This study could be a pioneering one in analyzing the profile of RD in neonates born after 37 weeks of gestation in Cameroon. As first finding, our rate of RD admissions in NCU of 8% was slightly higher than the global record, around 5 to 7% of term live births including data observed in Saudi Arabia and Baghdad in a tertiary level NCU of 1.64% - 2.78%  ; these discrepancies can be explained by exclusion of post term neonates and/or inclusion in neonatal units versus maternities. On the other hand, our prevalence rate was lower than those recorded in Egypt and Karachi  , where neonates were included irrespective of gestational age. Of note, we found a preeminence of RD in males in our setting. This finding was consistent with two studies showing susceptibility of the male gender for RD without any clear explanation  . With regards to the causes, pneumonia stood as the first cause of RD in this setting, thus confirming previous data; this is easily understandable as neonatal infection is a leading cause of morbidities and mortality in our environment . In second position, transient tachypnea was posting a rate concordant with the level of practice of caesarian sections in this population, though the specific rate of elective caesarian sections was not known. In fact, this preeminent TT among this population also fits with the 10% of mothers having a history of maternal diabetes and/or foetal macrosomia   . Following TT, meconium aspiration syndrome (MAS), was the third cause of RD; unfortunately this diagnosis of MAS can lead to respiratory distress syndrome in full-term neonates and can be challenging to manage in absence of exogenous surfactant and bubble CPAP  . We can attest that other causes of RD (diaphragmatic hernia, esophageal atresia, choanal atresia) were relatively scarce. This scarcity can be attributed to the delay in diagnosis and/or limited access to antenatal diagnosis; including feeble neonatal networks and low capacity of neonatal transfer. Regardless of the very limited means available for optimal management of infants with RD (oxygen and antibiotics), notably the lack of positive expiratory pressure known to be helpful in many cases of RD, the mortality rate observed around 10%, though high, could appear laudable in our context  . Looking at the associated factors of severity, a surprising finding in this study was the protection conferred by caesarian sections, but we can explain this, by the fact that many C-sections were not elective but done emergently, to alleviate the risk of perinatal asphyxia thus appearing to be protective for the newborn.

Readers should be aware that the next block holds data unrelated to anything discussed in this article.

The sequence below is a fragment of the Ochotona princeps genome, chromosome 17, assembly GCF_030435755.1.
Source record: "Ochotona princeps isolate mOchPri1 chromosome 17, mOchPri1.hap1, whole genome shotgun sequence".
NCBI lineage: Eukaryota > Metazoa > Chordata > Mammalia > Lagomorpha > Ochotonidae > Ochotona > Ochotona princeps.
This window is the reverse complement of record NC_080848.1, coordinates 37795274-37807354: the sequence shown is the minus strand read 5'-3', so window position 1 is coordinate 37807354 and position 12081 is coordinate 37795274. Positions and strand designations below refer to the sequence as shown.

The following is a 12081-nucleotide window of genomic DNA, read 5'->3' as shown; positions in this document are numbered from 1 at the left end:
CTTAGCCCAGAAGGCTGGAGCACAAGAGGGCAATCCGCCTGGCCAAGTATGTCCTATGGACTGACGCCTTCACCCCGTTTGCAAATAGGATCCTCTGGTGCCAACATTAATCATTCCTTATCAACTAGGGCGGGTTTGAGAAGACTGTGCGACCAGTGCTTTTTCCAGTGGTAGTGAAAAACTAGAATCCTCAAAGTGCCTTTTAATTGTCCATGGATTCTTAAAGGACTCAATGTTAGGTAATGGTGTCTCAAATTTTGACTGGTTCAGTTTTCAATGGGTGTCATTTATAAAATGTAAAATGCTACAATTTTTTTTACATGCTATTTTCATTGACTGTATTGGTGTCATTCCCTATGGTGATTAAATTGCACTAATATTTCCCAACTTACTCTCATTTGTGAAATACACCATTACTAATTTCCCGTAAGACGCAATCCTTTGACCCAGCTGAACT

Limitations of the Study
This study records some limitations due to its design. As a retrospective study, some files were lacking information for accuracy of the diagnosis and etiology. In addition, in some cases, the chest X-ray was not performed timely.
RD in neonates born after 37 weeks gestation was mainly due to neonatal infection and pneumonia; the outcome was still critical with 10.4% mortality rate due to lack of optimal management thus supporting extended access to positive expiratory pressure devices.
We are grateful to both health care providers and managers of Esssos Hospital Centre for their contributions to the data collection for this study.
No funding was received for this study.
Availability of Data and Materials
Data underlying these findings are provided in the manuscript tables and figures. Complete dataset could be provided upon reasonable request from the corresponding author. This dataset represents a core of the hospital database and may not be deposited in a public repository.
Designed the study: DSMK and AENN Collected data JEN and ACNM. Analysed the data: ASN. Interpreted the data: DSMK and AENN. Initiated the manuscript: DSMK. Revised the manuscript: AENN. All authors read and approved the final version of the manuscript.
Ethics approval and consent to participate. Ethical clearance for this study was obtained from the Institutional review board (IRB) of the Essos Hospital Centre; the Hospital Directorate provided an administrative authorization; and all data were processed under strict confidentiality and privacy by using unique identifiers.
Consent for Publication